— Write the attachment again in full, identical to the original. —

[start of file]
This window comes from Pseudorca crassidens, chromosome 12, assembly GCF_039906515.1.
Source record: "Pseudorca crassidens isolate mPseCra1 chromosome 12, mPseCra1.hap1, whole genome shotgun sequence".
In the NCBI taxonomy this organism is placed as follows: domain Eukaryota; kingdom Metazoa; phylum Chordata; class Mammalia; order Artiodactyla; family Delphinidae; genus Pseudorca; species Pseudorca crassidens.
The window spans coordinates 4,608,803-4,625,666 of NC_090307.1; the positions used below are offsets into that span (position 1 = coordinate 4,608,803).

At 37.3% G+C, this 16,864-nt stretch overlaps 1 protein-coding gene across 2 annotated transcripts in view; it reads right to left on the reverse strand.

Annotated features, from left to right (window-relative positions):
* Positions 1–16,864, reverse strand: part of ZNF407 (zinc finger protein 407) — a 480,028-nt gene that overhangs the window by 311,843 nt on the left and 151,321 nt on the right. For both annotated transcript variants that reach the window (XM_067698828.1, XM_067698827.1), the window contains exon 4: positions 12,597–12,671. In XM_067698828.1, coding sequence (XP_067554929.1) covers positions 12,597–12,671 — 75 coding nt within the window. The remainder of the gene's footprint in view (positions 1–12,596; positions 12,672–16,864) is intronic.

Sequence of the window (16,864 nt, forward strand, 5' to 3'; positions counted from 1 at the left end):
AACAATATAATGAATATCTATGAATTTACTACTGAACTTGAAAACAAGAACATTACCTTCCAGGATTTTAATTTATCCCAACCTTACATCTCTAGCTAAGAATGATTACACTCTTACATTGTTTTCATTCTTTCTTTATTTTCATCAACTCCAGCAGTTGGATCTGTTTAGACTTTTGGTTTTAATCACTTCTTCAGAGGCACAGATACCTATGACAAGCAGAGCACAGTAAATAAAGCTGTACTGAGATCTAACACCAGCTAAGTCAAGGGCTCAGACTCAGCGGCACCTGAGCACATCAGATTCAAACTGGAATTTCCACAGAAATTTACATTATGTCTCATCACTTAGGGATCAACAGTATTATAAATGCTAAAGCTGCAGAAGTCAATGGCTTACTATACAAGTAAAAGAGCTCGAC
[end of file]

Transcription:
This window comes from Pseudorca crassidens, chromosome 12, assembly GCF_039906515.1.
Source record: "Pseudorca crassidens isolate mPseCra1 chromosome 12, mPseCra1.hap1, whole genome shotgun sequence".
In the NCBI taxonomy this organism is placed as follows: domain Eukaryota; kingdom Metazoa; phylum Chordata; class Mammalia; order Artiodactyla; family Delphinidae; genus Pseudorca; species Pseudorca crassidens.
The window spans coordinates 4,608,803-4,625,666 of NC_090307.1; the positions used below are offsets into that span (position 1 = coordinate 4,608,803).

At 37.3% G+C, this 16,864-nt stretch overlaps 1 protein-coding gene across 2 annotated transcripts in view; it reads right to left on the reverse strand.

Annotated features, from left to right (window-relative positions):
* Positions 1–16,864, reverse strand: part of ZNF407 (zinc finger protein 407) — a 480,028-nt gene that overhangs the window by 311,843 nt on the left and 151,321 nt on the right. For both annotated transcript variants that reach the window (XM_067698828.1, XM_067698827.1), the window contains exon 4: positions 12,597–12,671. In XM_067698828.1, coding sequence (XP_067554929.1) covers positions 12,597–12,671 — 75 coding nt within the window. The remainder of the gene's footprint in view (positions 1–12,596; positions 12,672–16,864) is intronic.

Sequence of the window (16,864 nt, forward strand, 5' to 3'; positions counted from 1 at the left end):
AACAATATAATGAATATCTATGAATTTACTACTGAACTTGAAAACAAGAACATTACCTTCCAGGATTTTAATTTATCCCAACCTTACATCTCTAGCTAAGAATGATTACACTCTTACATTGTTTTCATTCTTTCTTTATTTTCATCAACTCCAGCAGTTGGATCTGTTTAGACTTTTGGTTTTAATCACTTCTTCAGAGGCACAGATACCTATGACAAGCAGAGCACAGTAAATAAAGCTGTACTGAGATCTAACACCAGCTAAGTCAAGGGCTCAGACTCAGCGGCACCTGAGCACATCAGATTCAAACTGGAATTTCCACAGAAATTTACATTATGTCTCATCACTTAGGGATCAACAGTATTATAAATGCTAAAGCTGCAGAAGTCAATGGCTTACTATACAAGTAAAAGAGCTCGAC